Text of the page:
other wildlife face more obstacles to their survival than ever before.
Wildlife habitats are destroyed and degraded every day, and many species
are declining as a result. Because human activities are changing natural
environments, the impacts of natural predators on their prey are changing.
And introduced or unnatural predators — like domestic cats — also
have a huge impact on survival of some species.
Cats Aren't Natives
You may be surprised to learn that the domestic cat is not native to the Western
Hemisphere. European immigrants introduced cats in North America only a few
hundred years ago. Domestic cats are descendants of the wild cats of Africa
and southwestern Asia. As such, they instinctively hunt and capture prey. However,
wildlife in the Western Hemisphere did not evolve in the presence of cats,
and so did not develop defenses against them.
When Birds are Most in Danger
birds are particularly vulnerable to predators. They are unfamiliar with
their surroundings, and are tired and hungry after the long journey. This
makes the birds perfect prey for a cunning cat roaming outdoors. But cats
are dangerous predators for birds at other times of the year, too. For
example, most young birds leave the nest before they can fly well. Whenever
you see newly fledged baby birds on the ground taking short practice flights,
you'll know the young birds are easy prey for outdoor cats.
Do the Math
Scientists estimate that cats kill hundreds of millions of birds and three times
as many small mammals each year. Most of the birds are common species, such as
the Northern Cardinal, American Robin, or Song Sparrow. But others, such as the
California Least Tern or the Piping Plover, are rare or endangered. ALL wild
creatures suffer when captured by a cat. Dr. Stanley Temple, a professor of wildlife
ecology at the University of Wisconsin, made some startling estimates for his
state: Cats kill at least 9% of Wisconsin's summer bird population.
showed there are:
18.9 million adult birds at beginning of the breeding season
16.1 million more young birds are born each summer
35.0 million birds total
3.25 million birds are killed by cats!
65 million cats in the U.S. alone — 1 cat for every 4 people — imagine
the toll they take on songbirds each year! By letting our cats outside,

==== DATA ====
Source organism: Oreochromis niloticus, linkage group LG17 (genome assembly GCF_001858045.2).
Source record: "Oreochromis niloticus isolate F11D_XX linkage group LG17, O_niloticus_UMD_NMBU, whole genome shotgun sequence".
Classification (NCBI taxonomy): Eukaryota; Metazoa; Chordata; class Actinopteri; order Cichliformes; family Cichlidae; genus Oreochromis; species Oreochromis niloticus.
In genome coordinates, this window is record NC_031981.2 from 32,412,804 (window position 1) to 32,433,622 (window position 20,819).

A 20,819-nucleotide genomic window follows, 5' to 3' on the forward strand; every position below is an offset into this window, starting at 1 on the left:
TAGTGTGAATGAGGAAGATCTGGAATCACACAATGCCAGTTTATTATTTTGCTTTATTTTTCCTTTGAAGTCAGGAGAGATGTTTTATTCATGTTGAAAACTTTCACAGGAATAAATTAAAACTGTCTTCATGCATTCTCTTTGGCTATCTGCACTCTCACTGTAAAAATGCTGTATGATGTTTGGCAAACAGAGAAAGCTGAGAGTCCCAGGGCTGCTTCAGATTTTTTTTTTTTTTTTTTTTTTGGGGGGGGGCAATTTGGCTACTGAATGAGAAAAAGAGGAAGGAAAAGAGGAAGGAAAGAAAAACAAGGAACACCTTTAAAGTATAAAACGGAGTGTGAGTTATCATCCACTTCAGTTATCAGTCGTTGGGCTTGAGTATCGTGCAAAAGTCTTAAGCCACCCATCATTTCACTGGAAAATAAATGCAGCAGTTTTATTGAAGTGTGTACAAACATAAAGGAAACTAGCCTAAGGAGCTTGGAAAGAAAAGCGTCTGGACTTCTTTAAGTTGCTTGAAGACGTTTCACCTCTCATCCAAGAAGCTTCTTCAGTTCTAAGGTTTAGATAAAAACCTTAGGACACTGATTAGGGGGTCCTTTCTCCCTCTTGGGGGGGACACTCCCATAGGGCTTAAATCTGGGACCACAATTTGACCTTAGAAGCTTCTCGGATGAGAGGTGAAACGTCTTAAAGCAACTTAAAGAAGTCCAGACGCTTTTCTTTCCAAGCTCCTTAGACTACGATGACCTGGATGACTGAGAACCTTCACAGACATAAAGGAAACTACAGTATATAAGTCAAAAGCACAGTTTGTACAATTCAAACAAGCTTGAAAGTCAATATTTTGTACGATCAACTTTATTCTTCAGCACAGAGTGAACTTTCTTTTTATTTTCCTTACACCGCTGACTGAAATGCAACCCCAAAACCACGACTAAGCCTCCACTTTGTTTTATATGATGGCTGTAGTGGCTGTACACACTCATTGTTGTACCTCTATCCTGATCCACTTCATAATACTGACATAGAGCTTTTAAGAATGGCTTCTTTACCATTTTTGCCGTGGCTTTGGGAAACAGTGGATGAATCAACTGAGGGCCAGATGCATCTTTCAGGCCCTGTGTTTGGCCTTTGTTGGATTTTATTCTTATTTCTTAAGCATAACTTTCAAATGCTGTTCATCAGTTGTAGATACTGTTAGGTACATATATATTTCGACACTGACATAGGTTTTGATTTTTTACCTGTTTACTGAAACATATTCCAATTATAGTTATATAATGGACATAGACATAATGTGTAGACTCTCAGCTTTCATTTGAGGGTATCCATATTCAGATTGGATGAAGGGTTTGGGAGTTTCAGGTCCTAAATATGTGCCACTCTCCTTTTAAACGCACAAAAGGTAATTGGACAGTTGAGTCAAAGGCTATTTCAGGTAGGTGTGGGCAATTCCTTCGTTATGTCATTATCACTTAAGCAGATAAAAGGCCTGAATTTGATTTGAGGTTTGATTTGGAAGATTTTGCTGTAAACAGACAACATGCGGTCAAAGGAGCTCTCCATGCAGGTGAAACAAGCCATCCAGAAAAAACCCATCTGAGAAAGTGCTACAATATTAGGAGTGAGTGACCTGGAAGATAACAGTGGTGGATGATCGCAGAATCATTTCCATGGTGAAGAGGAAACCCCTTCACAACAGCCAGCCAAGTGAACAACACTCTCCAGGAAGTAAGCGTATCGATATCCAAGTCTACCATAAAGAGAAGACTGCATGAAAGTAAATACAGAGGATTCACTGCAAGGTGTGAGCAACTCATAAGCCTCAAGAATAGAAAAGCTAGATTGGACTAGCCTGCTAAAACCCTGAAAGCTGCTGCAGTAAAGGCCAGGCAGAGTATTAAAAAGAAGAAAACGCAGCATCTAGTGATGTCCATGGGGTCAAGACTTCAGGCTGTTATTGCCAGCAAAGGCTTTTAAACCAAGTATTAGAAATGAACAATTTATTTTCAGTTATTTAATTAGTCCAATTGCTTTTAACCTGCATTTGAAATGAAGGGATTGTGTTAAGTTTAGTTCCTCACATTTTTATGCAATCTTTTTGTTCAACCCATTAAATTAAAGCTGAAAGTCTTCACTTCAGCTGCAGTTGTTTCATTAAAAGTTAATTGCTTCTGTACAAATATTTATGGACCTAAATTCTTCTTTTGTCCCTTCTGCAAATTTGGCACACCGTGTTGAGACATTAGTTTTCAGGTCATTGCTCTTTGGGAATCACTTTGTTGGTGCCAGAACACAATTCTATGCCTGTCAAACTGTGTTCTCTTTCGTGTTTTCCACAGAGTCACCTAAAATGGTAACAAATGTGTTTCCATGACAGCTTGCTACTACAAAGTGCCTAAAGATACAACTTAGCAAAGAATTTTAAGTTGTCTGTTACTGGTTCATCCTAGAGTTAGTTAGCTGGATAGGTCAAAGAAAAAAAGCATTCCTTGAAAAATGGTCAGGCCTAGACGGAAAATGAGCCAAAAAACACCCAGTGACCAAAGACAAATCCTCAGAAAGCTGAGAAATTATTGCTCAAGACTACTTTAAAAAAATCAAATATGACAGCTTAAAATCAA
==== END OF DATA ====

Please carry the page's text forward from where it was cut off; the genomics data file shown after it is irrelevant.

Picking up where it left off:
we are placing a higher value on the freedom of our pets than on the
lives of the cardinals, robins, baby rabbits, or chipmunks that our
cats may have been involved in the extinction of more bird
species than any other cause except habitat destruction.
with bells on their collars can learn to stalk their prey
silently. Even if they don't, wild birds do not necessarily
associate the ringing of a bell with danger.
different portions of a cat's brain control the urge to hunt
and the urge to eat, even well fed cats may kill wildlife.
caught by a cat, few birds survive, even if they appear to
have escaped. The birds caught by cats usually die from infection
from the cat's teeth or claws, or the stress of capture.
Help the Birds!
housecats in the house.
efforts in your community to protect wildlife and their habitats.
- If you
feed birds in your yard, locate feeders away from windows and brushy
vegetation that gives neighborhood cats a place to hide.
your bird feeders clean and well stocked.
possible, establish a brush pile for wildlife shelter away from feeders.
if you don't have a cat, share this information with people who do.
Responsible Cat Owner
be blamed for killing wildlife. It is the responsibility of cat owners to
ensure that their cats are safely indoors. The Humane Society of the United
States and many other groups are working with the American
Bird Conservancy (ABC) on a citizen education and action campaign surrounding
this issue. It's called "Cats Indoors! The Campaign for Safer Birds
and Cats." Would you like educational materials on the impact of cats
on birds, legislative solutions, and practical advice on how to convert
an outdoor cat into a contented indoor pet? Just contact American Bird
Conservancy's "Cats Indoors Campaign:"
1834 Jefferson Place, NW
Washington, DC 20036
For the Birds
Keeping cats indoors isn't just for the birds. It's also for the cats. Cats
that roam outdoors are constantly in danger from cars, animal attacks, human
cruelty, overpopulation, disease, parasites, poisons and traps. The average
life expectancy of an outdoor cat is just two to five years, while an indoor
cat may survive for 17 or more years.
ABC reminds you that cats that roam outdoors can be turned into happy indoor
pets if you provide a safe, outside enclosure, such as a screened porch, where
they can "see but not touch." Please start today! Indoor cats may
slip out an open door before you know it, so keep in mind the other essentials
of responsible pet ownership:
or neuter your kitten as early as eight weeks of age.
routine veterinary care, including annual check-ups and vaccinations.
- Put an
identification tag on your cat's collar. It will be her ticket home
in case she slips outside.
cats for which you cannot care to your local animal shelter to give
them the best possible chance of adoption into loving, lifelong homes.